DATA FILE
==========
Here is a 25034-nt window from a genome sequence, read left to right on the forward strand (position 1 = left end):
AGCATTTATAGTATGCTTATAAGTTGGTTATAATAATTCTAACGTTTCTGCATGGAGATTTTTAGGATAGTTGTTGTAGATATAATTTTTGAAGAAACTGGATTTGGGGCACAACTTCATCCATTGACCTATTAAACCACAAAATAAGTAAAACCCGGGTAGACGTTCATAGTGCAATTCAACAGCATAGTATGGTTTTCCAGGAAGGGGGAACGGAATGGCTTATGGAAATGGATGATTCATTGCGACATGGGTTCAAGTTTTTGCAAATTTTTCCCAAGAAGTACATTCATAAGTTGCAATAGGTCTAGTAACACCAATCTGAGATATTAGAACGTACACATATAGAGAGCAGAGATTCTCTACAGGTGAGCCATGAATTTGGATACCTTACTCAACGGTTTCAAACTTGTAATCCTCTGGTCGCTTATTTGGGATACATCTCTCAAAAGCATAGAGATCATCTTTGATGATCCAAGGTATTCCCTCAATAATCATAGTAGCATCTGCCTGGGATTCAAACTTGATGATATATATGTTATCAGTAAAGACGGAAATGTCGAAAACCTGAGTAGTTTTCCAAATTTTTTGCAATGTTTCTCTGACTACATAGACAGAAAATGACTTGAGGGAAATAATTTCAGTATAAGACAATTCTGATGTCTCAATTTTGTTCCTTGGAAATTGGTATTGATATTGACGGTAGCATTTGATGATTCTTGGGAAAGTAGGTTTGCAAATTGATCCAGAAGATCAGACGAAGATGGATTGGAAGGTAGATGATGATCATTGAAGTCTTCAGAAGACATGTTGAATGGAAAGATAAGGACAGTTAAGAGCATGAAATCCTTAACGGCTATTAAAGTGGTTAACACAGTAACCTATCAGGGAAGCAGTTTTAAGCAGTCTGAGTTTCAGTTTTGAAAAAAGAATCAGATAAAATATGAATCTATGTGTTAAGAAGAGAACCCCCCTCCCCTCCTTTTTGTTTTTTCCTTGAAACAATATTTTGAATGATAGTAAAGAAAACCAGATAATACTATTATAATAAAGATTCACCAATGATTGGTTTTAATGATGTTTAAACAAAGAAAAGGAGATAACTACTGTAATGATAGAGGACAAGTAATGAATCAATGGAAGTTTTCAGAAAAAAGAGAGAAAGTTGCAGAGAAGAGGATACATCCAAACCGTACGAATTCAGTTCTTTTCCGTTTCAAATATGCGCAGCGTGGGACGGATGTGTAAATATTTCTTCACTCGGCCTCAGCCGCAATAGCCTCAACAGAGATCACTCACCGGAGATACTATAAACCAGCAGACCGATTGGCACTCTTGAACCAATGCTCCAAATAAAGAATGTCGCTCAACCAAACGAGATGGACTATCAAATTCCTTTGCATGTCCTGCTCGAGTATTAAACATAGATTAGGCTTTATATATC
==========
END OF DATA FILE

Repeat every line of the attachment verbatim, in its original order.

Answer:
Here is a 25034-nt window from a genome sequence, read left to right on the forward strand (position 1 = left end):
AGCATTTATAGTATGCTTATAAGTTGGTTATAATAATTCTAACGTTTCTGCATGGAGATTTTTAGGATAGTTGTTGTAGATATAATTTTTGAAGAAACTGGATTTGGGGCACAACTTCATCCATTGACCTATTAAACCACAAAATAAGTAAAACCCGGGTAGACGTTCATAGTGCAATTCAACAGCATAGTATGGTTTTCCAGGAAGGGGGAACGGAATGGCTTATGGAAATGGATGATTCATTGCGACATGGGTTCAAGTTTTTGCAAATTTTTCCCAAGAAGTACATTCATAAGTTGCAATAGGTCTAGTAACACCAATCTGAGATATTAGAACGTACACATATAGAGAGCAGAGATTCTCTACAGGTGAGCCATGAATTTGGATACCTTACTCAACGGTTTCAAACTTGTAATCCTCTGGTCGCTTATTTGGGATACATCTCTCAAAAGCATAGAGATCATCTTTGATGATCCAAGGTATTCCCTCAATAATCATAGTAGCATCTGCCTGGGATTCAAACTTGATGATATATATGTTATCAGTAAAGACGGAAATGTCGAAAACCTGAGTAGTTTTCCAAATTTTTTGCAATGTTTCTCTGACTACATAGACAGAAAATGACTTGAGGGAAATAATTTCAGTATAAGACAATTCTGATGTCTCAATTTTGTTCCTTGGAAATTGGTATTGATATTGACGGTAGCATTTGATGATTCTTGGGAAAGTAGGTTTGCAAATTGATCCAGAAGATCAGACGAAGATGGATTGGAAGGTAGATGATGATCATTGAAGTCTTCAGAAGACATGTTGAATGGAAAGATAAGGACAGTTAAGAGCATGAAATCCTTAACGGCTATTAAAGTGGTTAACACAGTAACCTATCAGGGAAGCAGTTTTAAGCAGTCTGAGTTTCAGTTTTGAAAAAAGAATCAGATAAAATATGAATCTATGTGTTAAGAAGAGAACCCCCCTCCCCTCCTTTTTGTTTTTTCCTTGAAACAATATTTTGAATGATAGTAAAGAAAACCAGATAATACTATTATAATAAAGATTCACCAATGATTGGTTTTAATGATGTTTAAACAAAGAAAAGGAGATAACTACTGTAATGATAGAGGACAAGTAATGAATCAATGGAAGTTTTCAGAAAAAAGAGAGAAAGTTGCAGAGAAGAGGATACATCCAAACCGTACGAATTCAGTTCTTTTCCGTTTCAAATATGCGCAGCGTGGGACGGATGTGTAAATATTTCTTCACTCGGCCTCAGCCGCAATAGCCTCAACAGAGATCACTCACCGGAGATACTATAAACCAGCAGACCGATTGGCACTCTTGAACCAATGCTCCAAATAAAGAATGTCGCTCAACCAAACGAGATGGACTATCAAATTCCTTTGCATGTCCTGCTCGAGTATTAAACATAGATTAGGCTTTATATATC